Another common slang term for police officers in Scotland is “copper“. There is a common but mistaken belief that it refers to the police uniform’s buttons or badge being made of copper, however, it was originally used in Britain to mean “someone who captures“. In British English, the term cop is recorded (Shorter Oxford Dictionary) in the sense of ‘to capture‘ from 1704, derived from the Latin capere via the Old French caper. The term “copper” is often abbreviated to “cop“.
“Filth” has moved from literature to common usage in the United Kingdom. In fact it is normally used as “The Filth“, meaning the police. The inspiration for this is the novel by Scottish author Irvine Welsh, “Filth“. Another slang term for police officers is “fuzz” or “the fuzz“. This term also found its way into art as the title of the 2009 comedy film “Hot Fuzz“. “Plod” or “the Plod” is another nickname for police officers that finds its source in British fiction. In this case, the children’s author Enid Blyton wrote stories about her character Noddy who lived in Toytown where Mr Plod was the policeman.
The phrase “the long arm of the law” is probably the source of the slang term for the police “the law“. The idea of the phrase is that no matter how far they run, all criminals are eventually caught and prosecuted successfully. Certainly, my characters DI Hunter Wilson and the members of his team are keen to ensure that this was true.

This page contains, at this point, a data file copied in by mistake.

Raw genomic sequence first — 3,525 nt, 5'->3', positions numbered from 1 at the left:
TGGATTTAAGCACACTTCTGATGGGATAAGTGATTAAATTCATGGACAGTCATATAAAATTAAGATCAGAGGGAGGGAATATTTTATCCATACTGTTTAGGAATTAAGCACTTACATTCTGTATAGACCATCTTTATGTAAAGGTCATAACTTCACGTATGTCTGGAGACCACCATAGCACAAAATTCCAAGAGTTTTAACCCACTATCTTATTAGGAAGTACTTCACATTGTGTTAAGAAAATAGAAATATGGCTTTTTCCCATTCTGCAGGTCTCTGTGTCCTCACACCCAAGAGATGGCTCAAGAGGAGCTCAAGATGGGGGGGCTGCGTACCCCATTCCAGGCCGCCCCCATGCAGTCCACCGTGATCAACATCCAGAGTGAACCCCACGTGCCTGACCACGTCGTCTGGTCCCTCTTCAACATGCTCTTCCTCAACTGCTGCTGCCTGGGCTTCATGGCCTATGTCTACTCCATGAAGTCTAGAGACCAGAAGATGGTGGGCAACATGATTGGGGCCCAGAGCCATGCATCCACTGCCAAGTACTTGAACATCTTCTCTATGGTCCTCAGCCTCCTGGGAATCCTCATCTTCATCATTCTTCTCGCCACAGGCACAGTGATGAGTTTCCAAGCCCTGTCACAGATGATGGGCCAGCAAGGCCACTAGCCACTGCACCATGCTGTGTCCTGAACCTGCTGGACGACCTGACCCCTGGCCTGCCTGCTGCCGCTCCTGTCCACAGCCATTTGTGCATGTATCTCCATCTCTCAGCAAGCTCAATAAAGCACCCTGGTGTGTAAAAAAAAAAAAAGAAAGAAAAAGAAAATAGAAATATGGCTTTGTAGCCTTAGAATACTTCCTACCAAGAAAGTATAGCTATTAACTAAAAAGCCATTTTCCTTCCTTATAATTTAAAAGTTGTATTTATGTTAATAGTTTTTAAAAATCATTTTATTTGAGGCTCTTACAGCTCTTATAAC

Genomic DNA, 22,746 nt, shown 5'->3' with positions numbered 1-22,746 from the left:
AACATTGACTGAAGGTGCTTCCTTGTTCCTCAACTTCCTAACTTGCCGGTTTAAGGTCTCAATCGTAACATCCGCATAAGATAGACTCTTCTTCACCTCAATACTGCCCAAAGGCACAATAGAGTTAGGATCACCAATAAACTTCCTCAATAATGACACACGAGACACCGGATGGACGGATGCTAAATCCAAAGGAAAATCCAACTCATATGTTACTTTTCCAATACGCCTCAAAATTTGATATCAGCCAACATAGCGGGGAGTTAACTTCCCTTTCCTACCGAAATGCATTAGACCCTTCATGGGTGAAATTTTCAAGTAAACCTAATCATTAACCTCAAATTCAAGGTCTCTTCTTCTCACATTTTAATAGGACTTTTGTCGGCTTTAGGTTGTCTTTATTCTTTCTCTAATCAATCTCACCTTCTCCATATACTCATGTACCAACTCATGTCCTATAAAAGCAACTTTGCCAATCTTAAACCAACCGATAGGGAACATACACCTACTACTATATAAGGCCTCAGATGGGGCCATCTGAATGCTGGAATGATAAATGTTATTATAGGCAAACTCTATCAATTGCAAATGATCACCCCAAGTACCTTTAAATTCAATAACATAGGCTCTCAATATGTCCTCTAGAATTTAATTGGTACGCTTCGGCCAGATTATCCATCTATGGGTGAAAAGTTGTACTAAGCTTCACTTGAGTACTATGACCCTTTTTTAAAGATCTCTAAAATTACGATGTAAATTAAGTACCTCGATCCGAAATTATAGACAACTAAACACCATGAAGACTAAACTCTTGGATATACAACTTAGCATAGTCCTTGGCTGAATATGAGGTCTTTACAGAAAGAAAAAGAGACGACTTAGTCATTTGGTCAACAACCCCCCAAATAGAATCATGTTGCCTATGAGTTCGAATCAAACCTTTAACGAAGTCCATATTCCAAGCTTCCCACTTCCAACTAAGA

“Pig” is another derogatory term for the police in common use in Scotland. It was frequently used during the 19th century but disappeared for a while, and reappeared during the 20th and 21st century. It became frequently used again during the 1960s and 1970s in the underground and anti-establishment culture. However, in Glasgow, Scotland the term “polis” (with the emphasis on the ‘o’) is common too. As my novel ‘Hunter’s Chase‘ is set in Edinburgh, I avoided that Glasgow slang.
There are certainly many slang terms and nicknames for police officers in use in Scotland, most of them are derogatory and used freely and interchangeably by those outwith the police force.
Who Is Val Penny?
Val Penny is an American author living in SW Scotland. She has two adult daughters of whom she is justly proud and lives with her husband and two cats. She has a Law degree from Edinburgh University and her MSc from Napier University. She has had many jobs including hairdresser, waitress, lawyer, banker, azalea farmer and lecturer. However, she has not yet achieved either of her childhood dreams of being a ballerina or owning a candy store. Until those dreams come true, she has turned her hand to writing poetry, short stories and novels.
Her crime novels, Hunter’s Chase, Hunter’s Revenge, Hunter’s Force and Hunter’s Blood form the bestselling series The Edinburgh Crime Mysteries. They are set in Edinburgh, Scotland, published by Crooked Cat Books. The fifth novel in the series, Hunter’s Secret, is published by darkstroke. Her first non-fiction book, Let’s Get Published, is available now.